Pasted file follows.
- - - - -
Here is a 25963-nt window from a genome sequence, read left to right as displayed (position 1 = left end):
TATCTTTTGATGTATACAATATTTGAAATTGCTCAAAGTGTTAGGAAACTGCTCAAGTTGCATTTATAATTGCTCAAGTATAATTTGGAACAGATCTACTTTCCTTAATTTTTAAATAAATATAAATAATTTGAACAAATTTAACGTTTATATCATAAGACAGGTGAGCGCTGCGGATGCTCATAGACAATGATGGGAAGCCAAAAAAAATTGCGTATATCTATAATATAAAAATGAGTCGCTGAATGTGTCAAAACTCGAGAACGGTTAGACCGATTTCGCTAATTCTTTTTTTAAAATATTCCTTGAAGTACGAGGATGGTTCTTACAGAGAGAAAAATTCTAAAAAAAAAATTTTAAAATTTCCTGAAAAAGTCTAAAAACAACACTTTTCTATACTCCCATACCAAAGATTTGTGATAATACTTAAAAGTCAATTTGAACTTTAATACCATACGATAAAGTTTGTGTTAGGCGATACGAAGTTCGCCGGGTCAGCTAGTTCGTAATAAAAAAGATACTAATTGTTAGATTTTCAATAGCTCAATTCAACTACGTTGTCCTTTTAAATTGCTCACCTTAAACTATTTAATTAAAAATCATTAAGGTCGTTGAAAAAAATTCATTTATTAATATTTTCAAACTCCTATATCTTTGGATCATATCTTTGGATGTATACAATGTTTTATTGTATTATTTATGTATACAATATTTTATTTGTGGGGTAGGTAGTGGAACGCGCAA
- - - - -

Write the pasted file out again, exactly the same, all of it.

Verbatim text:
Here is a 25963-nt window from a genome sequence, read left to right as displayed (position 1 = left end):
TATCTTTTGATGTATACAATATTTGAAATTGCTCAAAGTGTTAGGAAACTGCTCAAGTTGCATTTATAATTGCTCAAGTATAATTTGGAACAGATCTACTTTCCTTAATTTTTAAATAAATATAAATAATTTGAACAAATTTAACGTTTATATCATAAGACAGGTGAGCGCTGCGGATGCTCATAGACAATGATGGGAAGCCAAAAAAAATTGCGTATATCTATAATATAAAAATGAGTCGCTGAATGTGTCAAAACTCGAGAACGGTTAGACCGATTTCGCTAATTCTTTTTTTAAAATATTCCTTGAAGTACGAGGATGGTTCTTACAGAGAGAAAAATTCTAAAAAAAAAATTTTAAAATTTCCTGAAAAAGTCTAAAAACAACACTTTTCTATACTCCCATACCAAAGATTTGTGATAATACTTAAAAGTCAATTTGAACTTTAATACCATACGATAAAGTTTGTGTTAGGCGATACGAAGTTCGCCGGGTCAGCTAGTTCGTAATAAAAAAGATACTAATTGTTAGATTTTCAATAGCTCAATTCAACTACGTTGTCCTTTTAAATTGCTCACCTTAAACTATTTAATTAAAAATCATTAAGGTCGTTGAAAAAAATTCATTTATTAATATTTTCAAACTCCTATATCTTTGGATCATATCTTTGGATGTATACAATGTTTTATTGTATTATTTATGTATACAATATTTTATTTGTGGGGTAGGTAGTGGAACGCGCAA